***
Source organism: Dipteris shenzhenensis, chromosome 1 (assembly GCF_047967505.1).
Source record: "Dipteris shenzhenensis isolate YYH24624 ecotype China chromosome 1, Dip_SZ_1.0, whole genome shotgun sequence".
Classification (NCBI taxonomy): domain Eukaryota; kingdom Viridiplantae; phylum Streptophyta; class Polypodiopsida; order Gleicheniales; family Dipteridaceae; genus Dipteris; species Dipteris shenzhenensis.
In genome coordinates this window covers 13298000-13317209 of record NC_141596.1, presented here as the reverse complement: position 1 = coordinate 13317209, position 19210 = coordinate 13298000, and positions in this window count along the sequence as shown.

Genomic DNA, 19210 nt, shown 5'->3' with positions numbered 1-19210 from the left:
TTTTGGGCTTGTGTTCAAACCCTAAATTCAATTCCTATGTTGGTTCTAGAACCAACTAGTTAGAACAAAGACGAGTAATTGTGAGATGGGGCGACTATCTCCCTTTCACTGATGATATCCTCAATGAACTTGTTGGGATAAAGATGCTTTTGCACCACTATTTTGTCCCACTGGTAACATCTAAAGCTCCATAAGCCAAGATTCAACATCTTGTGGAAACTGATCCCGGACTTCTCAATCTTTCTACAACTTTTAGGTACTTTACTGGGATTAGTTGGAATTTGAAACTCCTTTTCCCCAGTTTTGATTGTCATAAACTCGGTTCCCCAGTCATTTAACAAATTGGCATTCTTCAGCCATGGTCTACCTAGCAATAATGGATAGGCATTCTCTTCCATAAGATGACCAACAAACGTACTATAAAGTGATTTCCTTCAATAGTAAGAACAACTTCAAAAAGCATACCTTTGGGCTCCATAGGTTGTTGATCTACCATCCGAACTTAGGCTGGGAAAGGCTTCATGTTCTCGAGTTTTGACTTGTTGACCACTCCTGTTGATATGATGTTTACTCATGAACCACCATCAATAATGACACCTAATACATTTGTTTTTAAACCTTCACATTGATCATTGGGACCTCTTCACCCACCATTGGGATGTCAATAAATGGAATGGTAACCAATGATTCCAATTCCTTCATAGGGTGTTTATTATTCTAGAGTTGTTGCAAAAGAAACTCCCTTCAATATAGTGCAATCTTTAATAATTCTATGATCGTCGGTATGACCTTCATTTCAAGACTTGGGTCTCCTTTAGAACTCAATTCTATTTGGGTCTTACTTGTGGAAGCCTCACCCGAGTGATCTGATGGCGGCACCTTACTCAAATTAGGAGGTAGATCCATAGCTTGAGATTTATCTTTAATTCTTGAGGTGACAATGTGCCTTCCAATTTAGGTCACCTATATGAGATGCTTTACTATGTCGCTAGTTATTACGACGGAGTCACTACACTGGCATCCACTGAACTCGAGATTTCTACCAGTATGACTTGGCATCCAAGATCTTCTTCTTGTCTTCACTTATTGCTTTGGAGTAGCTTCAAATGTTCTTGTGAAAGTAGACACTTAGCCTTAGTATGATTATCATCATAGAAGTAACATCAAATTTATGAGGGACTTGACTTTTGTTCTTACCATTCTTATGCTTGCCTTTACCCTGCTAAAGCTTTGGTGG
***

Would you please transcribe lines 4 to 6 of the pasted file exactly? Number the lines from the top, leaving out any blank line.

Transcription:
In genome coordinates this window covers 13298000-13317209 of record NC_141596.1, presented here as the reverse complement: position 1 = coordinate 13317209, position 19210 = coordinate 13298000, and positions in this window count along the sequence as shown.

Genomic DNA, 19210 nt, shown 5'->3' with positions numbered 1-19210 from the left:
TTTTGGGCTTGTGTTCAAACCCTAAATTCAATTCCTATGTTGGTTCTAGAACCAACTAGTTAGAACAAAGACGAGTAATTGTGAGATGGGGCGACTATCTCCCTTTCACTGATGATATCCTCAATGAACTTGTTGGGATAAAGATGCTTTTGCACCACTATTTTGTCCCACTGGTAACATCTAAAGCTCCATAAGCCAAGATTCAACATCTTGTGGAAACTGATCCCGGACTTCTCAATCTTTCTACAACTTTTAGGTACTTTACTGGGATTAGTTGGAATTTGAAACTCCTTTTCCCCAGTTTTGATTGTCATAAACTCGGTTCCCCAGTCATTTAACAAATTGGCATTCTTCAGCCATGGTCTACCTAGCAATAATGGATAGGCATTCTCTTCCATAAGATGACCAACAAACGTACTATAAAGTGATTTCCTTCAATAGTAAGAACAACTTCAAAAAGCATACCTTTGGGCTCCATAGGTTGTTGATCTACCATCCGAACTTAGGCTGGGAAAGGCTTCATGTTCTCGAGTTTTGACTTGTTGACCACTCCTGTTGATATGATGTTTACTCATGAACCACCATCAATAATGACACCTAATACATTTGTTTTTAAACCTTCACATTGATCATTGGGACCTCTTCACCCACCATTGGGATGTCAATAAATGGAATGGTAACCAATGATTCCAATTCCTTCATAGGGTGTTTATTATTCTAGAGTTGTTGCAAAAGAAACTCCCTTCAATATAGTGCAATCTTTAATAATTCTATGATCGTCGGTATGACCTTCATTTCAAGACTTGGGTCTCCTTTAGAACTCAATTCTATTTGGGTCTTACTTGTGGAAGCCTCACCCGAGTGATCTGATGGCGGCACCTTACTCAAATTAGGAGGTAGATCCATAGCTTGAGATTTATCTTTAATTCTTGAGGTGACAATGTGCCTTCCAATTTAGGTCACCTATATGAGATGCTTTACTATGTCGCTAGTTATTACGACGGAGTCACTACACTGGCATCCACTGAACTCGAGATTTCTACCAGTATGACTTGGCATCCAAGATCTTCTTCTTGTCTTCACTTATTGCTTTGGAGTAGCTTCAAATGTTCTTGTGAAAGTAGACACTTAGCCTTAGTATGATTATCATCATAGAAGTAACATCAAATTTATGAGGGACTTGACTTTTGTTCTTACCATTCTTATGCTTGCCTTTACCCTGCTAAAGCTTTGGTGG